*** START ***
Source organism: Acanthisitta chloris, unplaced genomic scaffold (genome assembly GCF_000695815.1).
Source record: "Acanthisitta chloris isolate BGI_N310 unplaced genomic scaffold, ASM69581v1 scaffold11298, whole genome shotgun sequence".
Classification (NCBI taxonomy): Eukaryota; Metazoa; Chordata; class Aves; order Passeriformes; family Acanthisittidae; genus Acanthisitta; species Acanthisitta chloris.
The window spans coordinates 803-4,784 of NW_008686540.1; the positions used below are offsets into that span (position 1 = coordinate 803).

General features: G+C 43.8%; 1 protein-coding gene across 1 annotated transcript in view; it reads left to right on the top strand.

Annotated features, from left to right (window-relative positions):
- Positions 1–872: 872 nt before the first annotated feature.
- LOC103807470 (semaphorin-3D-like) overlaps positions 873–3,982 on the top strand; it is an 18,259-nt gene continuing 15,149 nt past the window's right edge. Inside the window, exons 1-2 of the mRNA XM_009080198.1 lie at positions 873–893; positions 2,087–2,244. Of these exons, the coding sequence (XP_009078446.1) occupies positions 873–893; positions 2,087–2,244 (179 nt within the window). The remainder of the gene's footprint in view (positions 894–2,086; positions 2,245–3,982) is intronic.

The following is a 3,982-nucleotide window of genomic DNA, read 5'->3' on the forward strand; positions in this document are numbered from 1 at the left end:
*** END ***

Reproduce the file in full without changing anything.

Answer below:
Source organism: Acanthisitta chloris, unplaced genomic scaffold (genome assembly GCF_000695815.1).
Source record: "Acanthisitta chloris isolate BGI_N310 unplaced genomic scaffold, ASM69581v1 scaffold11298, whole genome shotgun sequence".
Classification (NCBI taxonomy): Eukaryota; Metazoa; Chordata; class Aves; order Passeriformes; family Acanthisittidae; genus Acanthisitta; species Acanthisitta chloris.
The window spans coordinates 803-4,784 of NW_008686540.1; the positions used below are offsets into that span (position 1 = coordinate 803).

General features: G+C 43.8%; 1 protein-coding gene across 1 annotated transcript in view; it reads left to right on the top strand.

Annotated features, from left to right (window-relative positions):
- Positions 1–872: 872 nt before the first annotated feature.
- LOC103807470 (semaphorin-3D-like) overlaps positions 873–3,982 on the top strand; it is an 18,259-nt gene continuing 15,149 nt past the window's right edge. Inside the window, exons 1-2 of the mRNA XM_009080198.1 lie at positions 873–893; positions 2,087–2,244. Of these exons, the coding sequence (XP_009078446.1) occupies positions 873–893; positions 2,087–2,244 (179 nt within the window). The remainder of the gene's footprint in view (positions 894–2,086; positions 2,245–3,982) is intronic.

The following is a 3,982-nucleotide window of genomic DNA, read 5'->3' on the forward strand; positions in this document are numbered from 1 at the left end: